Are you thinking of converting your traditional IRA, SEP IRA, SIMPLE IRA, or other qualifying retirement plan to a Roth IRA this year?
Depending on your tax bracket and financial situation, acting in 2010 could be a good idea. One reason: For conversions made this year, a change in the law provides a one-time “act now, pay later” option.
* How it works. You instruct the custodian of your retirement plan assets to convert all or part of your account to a Roth during 2010. Normally, the amount you convert is treated as ordinary income on your 2010 federal income tax return — and you can still choose to report it that way.
However, for 2010 conversions only, you have another alternative: You can include the conversion income on your 2011 and 2012 returns instead. You will report no income from the conversion on your 2010 return, 50% on your 2011 return, and 50% on your 2012 return.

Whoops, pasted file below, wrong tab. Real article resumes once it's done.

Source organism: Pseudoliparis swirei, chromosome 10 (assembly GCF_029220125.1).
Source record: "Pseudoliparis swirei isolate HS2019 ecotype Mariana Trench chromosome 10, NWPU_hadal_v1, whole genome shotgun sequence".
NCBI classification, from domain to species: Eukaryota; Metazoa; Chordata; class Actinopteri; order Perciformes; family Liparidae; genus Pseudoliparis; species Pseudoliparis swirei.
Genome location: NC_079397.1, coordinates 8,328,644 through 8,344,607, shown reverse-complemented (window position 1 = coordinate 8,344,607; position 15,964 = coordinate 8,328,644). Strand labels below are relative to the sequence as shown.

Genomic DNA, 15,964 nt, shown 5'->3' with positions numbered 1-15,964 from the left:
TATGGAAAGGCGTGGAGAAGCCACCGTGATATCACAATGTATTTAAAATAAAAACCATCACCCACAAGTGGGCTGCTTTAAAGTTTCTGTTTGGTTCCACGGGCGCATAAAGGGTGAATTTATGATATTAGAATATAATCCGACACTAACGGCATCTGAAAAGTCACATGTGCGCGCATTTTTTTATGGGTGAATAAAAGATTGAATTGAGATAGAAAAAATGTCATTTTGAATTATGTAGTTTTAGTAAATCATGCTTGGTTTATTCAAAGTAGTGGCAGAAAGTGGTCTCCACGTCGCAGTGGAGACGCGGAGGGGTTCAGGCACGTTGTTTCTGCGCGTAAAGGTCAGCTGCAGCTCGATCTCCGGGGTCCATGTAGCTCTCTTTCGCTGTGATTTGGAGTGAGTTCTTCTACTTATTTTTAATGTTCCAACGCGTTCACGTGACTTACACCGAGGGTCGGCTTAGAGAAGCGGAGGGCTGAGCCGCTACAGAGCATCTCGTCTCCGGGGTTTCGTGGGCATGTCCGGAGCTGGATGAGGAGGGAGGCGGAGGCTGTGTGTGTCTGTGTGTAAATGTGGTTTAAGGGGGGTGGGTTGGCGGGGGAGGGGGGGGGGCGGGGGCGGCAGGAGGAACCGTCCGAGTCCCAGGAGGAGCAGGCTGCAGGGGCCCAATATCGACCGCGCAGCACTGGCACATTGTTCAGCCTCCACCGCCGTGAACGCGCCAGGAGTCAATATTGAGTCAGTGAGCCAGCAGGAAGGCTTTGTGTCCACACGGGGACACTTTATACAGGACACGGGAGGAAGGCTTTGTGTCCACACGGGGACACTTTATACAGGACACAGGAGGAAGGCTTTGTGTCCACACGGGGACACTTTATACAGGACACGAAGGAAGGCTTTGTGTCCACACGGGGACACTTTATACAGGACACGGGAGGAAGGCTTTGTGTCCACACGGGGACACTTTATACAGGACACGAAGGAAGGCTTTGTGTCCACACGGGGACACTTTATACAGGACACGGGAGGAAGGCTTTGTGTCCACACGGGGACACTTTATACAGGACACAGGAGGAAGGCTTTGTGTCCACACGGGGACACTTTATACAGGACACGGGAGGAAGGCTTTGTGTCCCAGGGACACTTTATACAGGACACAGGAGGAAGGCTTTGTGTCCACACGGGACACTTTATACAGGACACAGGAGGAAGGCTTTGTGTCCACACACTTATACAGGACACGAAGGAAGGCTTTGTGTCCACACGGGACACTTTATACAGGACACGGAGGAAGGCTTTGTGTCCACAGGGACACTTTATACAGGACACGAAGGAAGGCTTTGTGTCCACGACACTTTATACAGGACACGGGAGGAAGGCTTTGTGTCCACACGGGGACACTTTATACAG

* What’s the catch? As you begin your planning, you’ll want to take into account estimated future tax rates. Why? Because you’re deferring the income from the conversion, not the tax on that income. In other words, you’ll pay federal income tax on the conversion in future years at the rates applicable to those years.
In addition to potential changes in tax law, you’ll need to consider your personal financial outlook. Expected – and unexpected – increases in income may put you in a higher tax bracket.
The opportunity to defer income is only one of the many factors to keep in mind as you determine whether a Roth conversion makes sense for you. Please call for a review of your options.